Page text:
# trig proof help

• Dec 12th 2011, 06:15 PM
ahmedb
trig proof help
sinx/(1+cosx)
simplify that so it equals:
tan(x/2)

(1-cosx)/sinx
simplify that so it equals:
tan(x/2)

so can someone post the steps please and thanks
• Dec 12th 2011, 06:26 PM
skeeter
Re: trig proof help
Quote:

Originally Posted by ahmedb
sinx/(1+cosx)
simplify that so it equals:
tan(x/2)

(1-cosx)/sinx
simplify that so it equals:
tan(x/2)

so can someone post the steps please and thanks

start with the basic ratio identity for tangent ...

$\tan\left(\frac{x}{2}\right) = \frac{\sin\left(\frac{x}{2}\right)}{\cos \left(\frac{x}{2}\right)}$

you will also need the half-angle identities for sine ...

$\sin\left(\frac{x}{2}\right) = \pm \sqrt{\frac{1-\cos{x}}{2}}$

and cosine ...

$\cos\left(\frac{x}{2}\right) = \pm \sqrt{\frac{1+\cos{x}}{2}}$
• Dec 12th 2011, 09:06 PM
Siron
Re: trig proof help
You can also use the t-formulas.
Let $\tan\left(\frac{x}{2}\right)=t$ then
$\sin(x)=\frac{2t}{1+t^2}$
$\cos(x)=\frac{1-t^2}{1+t^2}$
• Dec 13th 2011, 05:37 AM
ahmedb
Re: trig proof help
i am talking about,
sin(x)/(1+cos(x))

when you simplify that you get tan(x/2)
so how do you get tan(x/2) from the other equation?
• Dec 13th 2011, 05:42 AM
e^(i*pi)
Re: trig proof help
Quote:

Originally Posted by ahmedb
i am talking about,
sin(x)/(1+cos(x))

when you simplify that you get tan(x/2)
so how do you get tan(x/2) from the other equation?

Use the double angle identities to express sin and cos in terms of their half-angles since $\sin(x) = \sin \left[2\left(\frac{x}{2}\right)\right]$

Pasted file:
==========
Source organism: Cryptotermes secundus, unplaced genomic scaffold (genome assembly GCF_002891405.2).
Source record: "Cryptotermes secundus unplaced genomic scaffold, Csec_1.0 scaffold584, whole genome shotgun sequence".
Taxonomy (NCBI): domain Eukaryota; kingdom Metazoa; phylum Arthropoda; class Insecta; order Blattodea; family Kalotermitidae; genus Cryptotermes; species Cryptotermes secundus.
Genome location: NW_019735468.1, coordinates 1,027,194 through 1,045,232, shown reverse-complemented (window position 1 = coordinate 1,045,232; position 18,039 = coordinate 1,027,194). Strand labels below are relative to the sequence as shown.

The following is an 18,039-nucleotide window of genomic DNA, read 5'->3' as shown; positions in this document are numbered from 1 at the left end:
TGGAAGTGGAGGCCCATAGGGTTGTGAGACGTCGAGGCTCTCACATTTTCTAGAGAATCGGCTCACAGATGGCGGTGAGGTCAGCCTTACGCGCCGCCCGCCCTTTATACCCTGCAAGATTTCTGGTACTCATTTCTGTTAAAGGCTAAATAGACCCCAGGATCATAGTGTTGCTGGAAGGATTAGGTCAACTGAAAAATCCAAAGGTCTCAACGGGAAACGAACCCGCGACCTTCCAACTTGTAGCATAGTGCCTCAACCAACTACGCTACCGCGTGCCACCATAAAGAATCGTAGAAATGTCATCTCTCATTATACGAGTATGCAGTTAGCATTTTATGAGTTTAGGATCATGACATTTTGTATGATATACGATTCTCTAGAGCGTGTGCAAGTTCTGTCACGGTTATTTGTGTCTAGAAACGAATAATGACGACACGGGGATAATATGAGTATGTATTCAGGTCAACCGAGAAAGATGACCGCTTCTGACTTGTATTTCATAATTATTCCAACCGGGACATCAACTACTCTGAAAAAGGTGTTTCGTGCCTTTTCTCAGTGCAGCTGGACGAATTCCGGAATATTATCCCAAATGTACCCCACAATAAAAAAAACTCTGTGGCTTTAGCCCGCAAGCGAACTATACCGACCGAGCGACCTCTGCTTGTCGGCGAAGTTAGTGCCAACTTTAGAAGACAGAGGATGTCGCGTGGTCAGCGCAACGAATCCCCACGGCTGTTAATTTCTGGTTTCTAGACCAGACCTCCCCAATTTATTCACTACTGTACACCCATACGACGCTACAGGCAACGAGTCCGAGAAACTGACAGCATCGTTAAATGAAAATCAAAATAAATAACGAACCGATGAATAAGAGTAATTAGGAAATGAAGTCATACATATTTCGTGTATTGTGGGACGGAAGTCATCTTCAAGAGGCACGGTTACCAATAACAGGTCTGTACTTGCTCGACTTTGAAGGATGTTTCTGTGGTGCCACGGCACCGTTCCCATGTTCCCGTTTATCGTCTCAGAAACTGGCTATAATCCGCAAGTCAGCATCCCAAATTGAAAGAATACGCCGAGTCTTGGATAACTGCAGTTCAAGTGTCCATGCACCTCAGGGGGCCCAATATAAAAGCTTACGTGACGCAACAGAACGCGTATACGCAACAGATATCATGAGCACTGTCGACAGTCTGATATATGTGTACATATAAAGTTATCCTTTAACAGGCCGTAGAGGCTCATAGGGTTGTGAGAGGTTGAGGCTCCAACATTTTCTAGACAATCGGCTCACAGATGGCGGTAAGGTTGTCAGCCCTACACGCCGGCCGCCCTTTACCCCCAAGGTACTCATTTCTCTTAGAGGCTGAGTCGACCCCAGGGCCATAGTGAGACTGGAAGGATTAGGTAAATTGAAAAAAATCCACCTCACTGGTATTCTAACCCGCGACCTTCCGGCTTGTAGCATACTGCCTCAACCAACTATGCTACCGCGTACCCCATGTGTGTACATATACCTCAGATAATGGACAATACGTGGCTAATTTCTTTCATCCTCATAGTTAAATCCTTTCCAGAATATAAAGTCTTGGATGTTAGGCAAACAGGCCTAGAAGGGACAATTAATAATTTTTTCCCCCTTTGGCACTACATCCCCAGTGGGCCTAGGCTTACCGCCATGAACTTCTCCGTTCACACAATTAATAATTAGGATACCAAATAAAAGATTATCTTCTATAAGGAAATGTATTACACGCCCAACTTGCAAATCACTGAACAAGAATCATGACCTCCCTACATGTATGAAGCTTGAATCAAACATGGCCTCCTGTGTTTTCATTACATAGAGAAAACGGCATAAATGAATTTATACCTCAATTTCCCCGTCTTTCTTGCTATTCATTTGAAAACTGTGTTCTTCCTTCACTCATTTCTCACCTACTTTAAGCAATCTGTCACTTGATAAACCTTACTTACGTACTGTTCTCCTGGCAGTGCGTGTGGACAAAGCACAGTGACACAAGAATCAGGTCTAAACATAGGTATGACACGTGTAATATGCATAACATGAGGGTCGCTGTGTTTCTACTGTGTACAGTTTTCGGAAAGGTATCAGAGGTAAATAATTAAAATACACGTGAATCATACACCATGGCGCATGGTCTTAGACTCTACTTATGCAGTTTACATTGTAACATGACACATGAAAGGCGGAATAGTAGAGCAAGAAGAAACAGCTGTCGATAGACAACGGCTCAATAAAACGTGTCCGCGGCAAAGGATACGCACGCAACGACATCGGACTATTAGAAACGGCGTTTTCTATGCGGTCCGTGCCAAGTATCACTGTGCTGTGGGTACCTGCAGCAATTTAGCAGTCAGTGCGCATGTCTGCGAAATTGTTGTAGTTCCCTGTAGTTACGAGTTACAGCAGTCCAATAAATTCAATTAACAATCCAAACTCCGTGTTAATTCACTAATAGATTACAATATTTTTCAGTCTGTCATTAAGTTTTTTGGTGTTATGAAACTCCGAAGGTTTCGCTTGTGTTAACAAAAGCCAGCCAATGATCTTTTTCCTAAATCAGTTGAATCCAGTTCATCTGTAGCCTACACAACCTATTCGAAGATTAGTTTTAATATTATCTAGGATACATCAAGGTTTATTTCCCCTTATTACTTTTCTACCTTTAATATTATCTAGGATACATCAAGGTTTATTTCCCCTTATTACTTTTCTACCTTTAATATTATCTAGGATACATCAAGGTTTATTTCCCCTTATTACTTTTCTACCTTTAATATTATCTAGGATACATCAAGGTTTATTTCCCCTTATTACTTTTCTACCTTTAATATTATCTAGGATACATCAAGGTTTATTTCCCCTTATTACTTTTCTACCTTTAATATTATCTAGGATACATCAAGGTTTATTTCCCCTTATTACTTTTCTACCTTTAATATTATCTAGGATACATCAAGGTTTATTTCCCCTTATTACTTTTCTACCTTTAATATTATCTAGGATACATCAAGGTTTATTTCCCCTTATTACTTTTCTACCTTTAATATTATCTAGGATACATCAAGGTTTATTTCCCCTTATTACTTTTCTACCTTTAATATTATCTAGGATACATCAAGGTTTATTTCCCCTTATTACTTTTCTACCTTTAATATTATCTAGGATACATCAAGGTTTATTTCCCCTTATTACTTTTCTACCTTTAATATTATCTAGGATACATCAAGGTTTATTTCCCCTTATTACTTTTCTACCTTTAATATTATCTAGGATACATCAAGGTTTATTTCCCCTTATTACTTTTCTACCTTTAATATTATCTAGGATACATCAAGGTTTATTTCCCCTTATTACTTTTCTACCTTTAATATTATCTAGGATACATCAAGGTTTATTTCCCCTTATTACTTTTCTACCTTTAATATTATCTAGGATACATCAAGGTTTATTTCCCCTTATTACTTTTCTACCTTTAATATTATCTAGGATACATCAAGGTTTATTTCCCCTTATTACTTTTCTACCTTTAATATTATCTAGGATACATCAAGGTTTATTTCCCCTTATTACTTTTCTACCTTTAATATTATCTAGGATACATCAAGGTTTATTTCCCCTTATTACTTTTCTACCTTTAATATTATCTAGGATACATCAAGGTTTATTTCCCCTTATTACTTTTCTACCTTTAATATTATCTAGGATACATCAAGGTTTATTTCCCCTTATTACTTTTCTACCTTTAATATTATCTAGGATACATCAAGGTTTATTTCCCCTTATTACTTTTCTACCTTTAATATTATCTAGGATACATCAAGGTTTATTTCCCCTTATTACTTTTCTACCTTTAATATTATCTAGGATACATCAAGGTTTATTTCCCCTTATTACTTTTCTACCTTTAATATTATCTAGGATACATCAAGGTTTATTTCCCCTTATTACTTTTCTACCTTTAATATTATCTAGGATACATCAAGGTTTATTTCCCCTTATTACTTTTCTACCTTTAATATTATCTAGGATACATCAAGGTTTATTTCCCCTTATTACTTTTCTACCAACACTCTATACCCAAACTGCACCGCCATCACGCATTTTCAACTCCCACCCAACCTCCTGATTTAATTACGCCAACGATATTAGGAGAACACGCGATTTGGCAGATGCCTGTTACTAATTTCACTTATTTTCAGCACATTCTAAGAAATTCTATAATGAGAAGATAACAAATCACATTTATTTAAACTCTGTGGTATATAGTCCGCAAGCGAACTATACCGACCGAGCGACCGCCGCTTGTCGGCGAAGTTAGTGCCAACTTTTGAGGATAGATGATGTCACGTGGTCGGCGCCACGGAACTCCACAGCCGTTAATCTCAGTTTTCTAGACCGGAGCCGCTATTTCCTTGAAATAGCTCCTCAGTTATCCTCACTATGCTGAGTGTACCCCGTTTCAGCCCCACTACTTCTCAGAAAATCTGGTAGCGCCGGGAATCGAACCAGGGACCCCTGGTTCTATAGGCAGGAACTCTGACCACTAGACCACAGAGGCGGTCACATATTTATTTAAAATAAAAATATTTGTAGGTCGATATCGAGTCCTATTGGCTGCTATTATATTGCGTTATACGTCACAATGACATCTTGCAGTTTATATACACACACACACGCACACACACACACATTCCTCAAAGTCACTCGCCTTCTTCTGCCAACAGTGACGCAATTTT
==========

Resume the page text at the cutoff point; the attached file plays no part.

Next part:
Let $\theta = \dfrac{x}{2}$ and we arrive at:

$\dfrac{2\sin(\theta)\cos(\theta)}{1+2\cos^2 (\theta) -1} = \dfrac{2\sin \theta \cos \theta}{2\cos^2 \theta}$
• Dec 13th 2011, 05:50 AM
ahmedb
Re: trig proof help
i still don't kind of get it
can you show the steps?
• Dec 13th 2011, 07:32 AM
ahmedb
Re: trig proof help
I still need help
• Dec 13th 2011, 07:45 AM
Plato
Re: trig proof help
Quote:

Originally Posted by ahmedb
I still need help

$\sin (x) = \sin \left( {2\cdot\tfrac{x}{2}} \right) = 2\sin \left( {\tfrac{x}{2}} \right)\cos \left( {\tfrac{x}{2}} \right)$.

In a similar way we get $\cos (x) = \cos \left( {2\cdot\tfrac{x}{2}} \right) = 2\cos^2 \left( {\tfrac{x}{2}} \right)-1$.

Use those two in $\frac{\sin(x)}{\cos(x)+1}$ it falls right out.
• Dec 13th 2011, 07:59 AM
ahmedb
Re: trig proof help
so what do you do with the (+1)?
• Dec 13th 2011, 08:03 AM
Quacky
Re: trig proof help
Have you tried the suggested substitution in post #8? If you have, you'll soon see what happens to the +1.